professional to take some noise readings. When he gave me the
noise levels, he commented that I was “trying to find an overexposure.” But that was not my intent—I wanted to determine the
exposures and then institute appropriate controls.
The American National Standard for Hearing Loss Prevention
for Construction and Demolition Workers (ANSI/ASSE A10.46-
2007) recognizes that hearing protection is very difficult in a
construction area. The standard states that when workers are
exposed to sound levels at or above 85 dBA, controls should be
put in place to reduce sound levels to below 85 dBA. If those
controls fail to reduce exposure levels below 85 dBA or are
not feasible, employees should be provided hearing protection
devices. Workers exposed to noise exceeding 105 dBA should
wear double hearing protection, which adds about 5 dB of attenuation to the protector with the higher noise reduction rating (NRR). However, if a fit-test of user attenuation measures
proper protection with a single protector, double protection
may be disregarded.1
This requirement is independent of a time-weighted average exposure because noise exposures in a construction area
change constantly and are impossible to define. To protect
workers from noise in these areas, hearing protection is always
New Noise Research
Recent research shows that noise is more hazardous than previously thought. In studies of laboratory guinea pigs,2 researchers
found that exposure to high-decibel impact noise left lasting
effects on the cochlear nerves independent of the measured
threshold shift in hearing. This could explain the basis for tinnitus and other disorders of the ear, such as the inability to
understand speech in a noisy environment. This loss of understanding does not affect the ability to detect sounds and is
therefore not detectable using standard audiograms.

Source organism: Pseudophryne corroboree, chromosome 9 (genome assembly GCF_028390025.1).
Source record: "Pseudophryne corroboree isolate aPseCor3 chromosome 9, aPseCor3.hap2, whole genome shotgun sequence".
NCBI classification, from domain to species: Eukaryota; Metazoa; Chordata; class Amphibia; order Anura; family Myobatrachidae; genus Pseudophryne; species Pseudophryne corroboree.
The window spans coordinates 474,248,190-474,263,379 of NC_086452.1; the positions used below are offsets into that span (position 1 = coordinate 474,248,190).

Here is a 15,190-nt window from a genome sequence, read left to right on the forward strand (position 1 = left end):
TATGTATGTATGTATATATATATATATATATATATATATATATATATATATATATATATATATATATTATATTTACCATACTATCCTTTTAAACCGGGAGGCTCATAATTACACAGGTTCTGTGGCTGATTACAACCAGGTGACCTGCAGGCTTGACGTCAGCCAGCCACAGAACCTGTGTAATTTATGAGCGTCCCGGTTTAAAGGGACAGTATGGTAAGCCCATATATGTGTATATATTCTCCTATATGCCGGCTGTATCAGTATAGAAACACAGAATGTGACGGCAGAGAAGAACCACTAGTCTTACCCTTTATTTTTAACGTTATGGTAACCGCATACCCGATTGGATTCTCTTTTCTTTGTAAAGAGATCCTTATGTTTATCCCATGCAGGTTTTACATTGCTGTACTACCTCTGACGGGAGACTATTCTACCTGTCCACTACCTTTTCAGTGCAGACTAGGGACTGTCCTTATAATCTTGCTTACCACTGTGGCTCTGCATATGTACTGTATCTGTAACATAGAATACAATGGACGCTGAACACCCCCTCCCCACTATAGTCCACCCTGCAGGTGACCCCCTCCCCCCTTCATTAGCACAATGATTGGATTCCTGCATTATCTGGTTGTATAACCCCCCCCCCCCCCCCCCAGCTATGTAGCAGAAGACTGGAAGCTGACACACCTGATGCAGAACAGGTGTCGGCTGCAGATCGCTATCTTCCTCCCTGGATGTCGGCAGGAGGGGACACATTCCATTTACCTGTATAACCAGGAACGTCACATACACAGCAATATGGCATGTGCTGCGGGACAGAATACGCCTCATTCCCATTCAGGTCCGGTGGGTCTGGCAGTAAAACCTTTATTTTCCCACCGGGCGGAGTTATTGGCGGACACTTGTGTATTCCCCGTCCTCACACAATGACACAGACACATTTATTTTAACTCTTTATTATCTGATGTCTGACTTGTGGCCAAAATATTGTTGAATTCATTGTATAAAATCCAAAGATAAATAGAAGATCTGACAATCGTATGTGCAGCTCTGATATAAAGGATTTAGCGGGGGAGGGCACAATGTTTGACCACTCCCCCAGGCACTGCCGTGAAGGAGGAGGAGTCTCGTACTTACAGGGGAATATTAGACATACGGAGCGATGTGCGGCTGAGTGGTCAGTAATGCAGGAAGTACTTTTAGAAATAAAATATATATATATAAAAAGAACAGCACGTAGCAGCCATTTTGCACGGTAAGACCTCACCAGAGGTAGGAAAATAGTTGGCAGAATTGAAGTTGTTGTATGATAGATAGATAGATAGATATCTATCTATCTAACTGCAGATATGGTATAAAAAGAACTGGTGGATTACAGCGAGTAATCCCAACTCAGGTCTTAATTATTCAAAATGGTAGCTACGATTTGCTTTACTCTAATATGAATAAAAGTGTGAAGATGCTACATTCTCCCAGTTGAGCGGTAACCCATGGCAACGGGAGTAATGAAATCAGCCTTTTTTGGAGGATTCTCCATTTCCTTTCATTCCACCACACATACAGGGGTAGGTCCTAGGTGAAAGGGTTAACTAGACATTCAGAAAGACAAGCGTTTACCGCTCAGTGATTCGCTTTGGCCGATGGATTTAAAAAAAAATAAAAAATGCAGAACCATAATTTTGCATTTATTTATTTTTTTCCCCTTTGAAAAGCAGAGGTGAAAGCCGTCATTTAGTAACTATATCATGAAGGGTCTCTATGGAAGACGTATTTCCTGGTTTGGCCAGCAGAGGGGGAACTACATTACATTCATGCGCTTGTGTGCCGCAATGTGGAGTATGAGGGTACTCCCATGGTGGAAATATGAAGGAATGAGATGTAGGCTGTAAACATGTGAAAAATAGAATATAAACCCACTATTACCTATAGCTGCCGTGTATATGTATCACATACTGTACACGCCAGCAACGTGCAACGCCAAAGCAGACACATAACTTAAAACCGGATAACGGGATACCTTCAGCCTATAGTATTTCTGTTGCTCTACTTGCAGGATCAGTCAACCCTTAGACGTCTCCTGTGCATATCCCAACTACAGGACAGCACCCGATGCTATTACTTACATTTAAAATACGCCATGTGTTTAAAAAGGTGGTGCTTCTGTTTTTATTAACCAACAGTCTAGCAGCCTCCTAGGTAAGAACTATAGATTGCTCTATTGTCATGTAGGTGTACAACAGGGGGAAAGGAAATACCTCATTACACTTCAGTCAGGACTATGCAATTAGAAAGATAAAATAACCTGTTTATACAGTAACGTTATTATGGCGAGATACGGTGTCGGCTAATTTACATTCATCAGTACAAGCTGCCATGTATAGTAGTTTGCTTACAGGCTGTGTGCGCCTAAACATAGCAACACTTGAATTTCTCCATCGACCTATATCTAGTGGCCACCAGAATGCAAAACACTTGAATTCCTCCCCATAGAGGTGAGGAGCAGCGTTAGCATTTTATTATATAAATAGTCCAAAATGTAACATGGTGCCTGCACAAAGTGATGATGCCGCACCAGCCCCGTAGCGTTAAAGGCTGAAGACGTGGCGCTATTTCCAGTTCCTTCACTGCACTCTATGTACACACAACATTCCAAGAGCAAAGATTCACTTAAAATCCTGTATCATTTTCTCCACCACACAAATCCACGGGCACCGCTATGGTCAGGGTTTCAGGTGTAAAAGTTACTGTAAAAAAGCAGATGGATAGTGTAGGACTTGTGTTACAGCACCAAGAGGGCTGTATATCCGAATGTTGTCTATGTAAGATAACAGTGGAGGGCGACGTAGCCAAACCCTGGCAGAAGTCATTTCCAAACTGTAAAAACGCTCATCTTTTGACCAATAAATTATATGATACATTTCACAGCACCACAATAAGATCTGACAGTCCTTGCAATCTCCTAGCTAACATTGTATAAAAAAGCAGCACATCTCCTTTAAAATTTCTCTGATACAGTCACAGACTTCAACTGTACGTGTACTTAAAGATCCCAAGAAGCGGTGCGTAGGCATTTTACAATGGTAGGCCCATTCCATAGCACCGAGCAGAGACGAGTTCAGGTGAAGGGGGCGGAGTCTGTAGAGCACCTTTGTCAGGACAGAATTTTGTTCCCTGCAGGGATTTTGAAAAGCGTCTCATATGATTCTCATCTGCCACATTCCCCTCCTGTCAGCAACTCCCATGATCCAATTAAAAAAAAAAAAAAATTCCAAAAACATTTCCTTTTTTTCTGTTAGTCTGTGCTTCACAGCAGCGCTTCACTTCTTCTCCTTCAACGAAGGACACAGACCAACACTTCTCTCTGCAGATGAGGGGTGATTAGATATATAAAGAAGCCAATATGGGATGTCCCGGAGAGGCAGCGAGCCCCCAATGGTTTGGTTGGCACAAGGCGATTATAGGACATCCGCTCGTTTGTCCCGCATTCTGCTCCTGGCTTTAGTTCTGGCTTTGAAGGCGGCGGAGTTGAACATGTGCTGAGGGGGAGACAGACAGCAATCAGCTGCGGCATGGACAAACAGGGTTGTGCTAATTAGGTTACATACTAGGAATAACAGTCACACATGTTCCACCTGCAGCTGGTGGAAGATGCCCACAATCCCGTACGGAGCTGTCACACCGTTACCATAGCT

According to Dr. Sharon Kujawa, in a study published in The
Journal of Neuroscience, exposure to noise is “more dangerous”
than current exposure guidelines seem to take into account:
[N]ormal threshold sensitivity can mask ongoing and dramatic
neural degeneration in noise-exposed ears.… Federal exposure
guidelines … aim to protect against permanent threshold
shifts, an approach that assumes that reversible threshold
shifts are associated with benign levels of exposure.… The
present results contradict these fundamental assumptions.
Figure 2. Fit-testing for hearing protection is now an easy process. It compares ambient noise outside the ear with the noise
inside the ear.
Thus, new scientific insights demand that we reassess the use
of audiometric exams as a basis for all determinations on the
effects of occupational noise.
What We Still Don’t Know
We are still learning just how much we don’t know about
noise exposure in the workplace. For instance, we don’t know
whether our hearing protection devices effectively protect
workers. Last summer, a nationally known manufacturer of ear
plugs conducted a fit-testing demonstration at my workplace
(see Figure 2). One employee tried a plug with an NRR of 25
dBA. Testing showed that he was getting a reduction of only 3
to 7 dBA, as if he were not wearing hearing protection at all.
We found out that he had very large ear canals and could not
use standard-sized ear plugs. He uses earmuffs now instead.
Hearing protection is not a cure-all. We know that substitution and elimination are the best control methods. NIOSH is de-
At AIHce 2012, attendees will find several PDCs and technical sessions focusing on noise hazards. In addition, two special events are
geared toward building an advanced understanding of noise exposures both on and off the job.
The 85/3 Coalition is a brand-new group dedicated to recognizing organizations and employers that have adopted 85 dBA for an 8-hour
noise exposure limit measured with a 3 dB exchange rate for their hearing loss prevention programs. The 85/3 Coalition encourages others to adopt this hearing protection strategy. A session on the 85/3 concept will be held at AIHce on Monday, June 18. For more information on the 85/3 Coalition, e-mail email@example.com.
Dangerous Decibels Workshop
Dangerous Decibels is a public health campaign focused on hearing loss prevention intervention, especially for children. According to
the 3rd National Health and Nutrition Examination Survey, “ 5.2 million 6- to 19-year-olds have hearing loss directly related to noise exposure.”
3 In response to this information, Oregon Health & Science University, Portland State University and University of Northern Colorado
are leading the Dangerous Decibels Educator Training Workshop June 19–20 at AIHce. Interested individuals can learn how to deliver a
50-minute classroom program demonstrated to change knowledge, attitudes and behaviors in elementary school students regarding sound
exposure and the use of hearing protection strategies.
Noise Events at AIHce 2012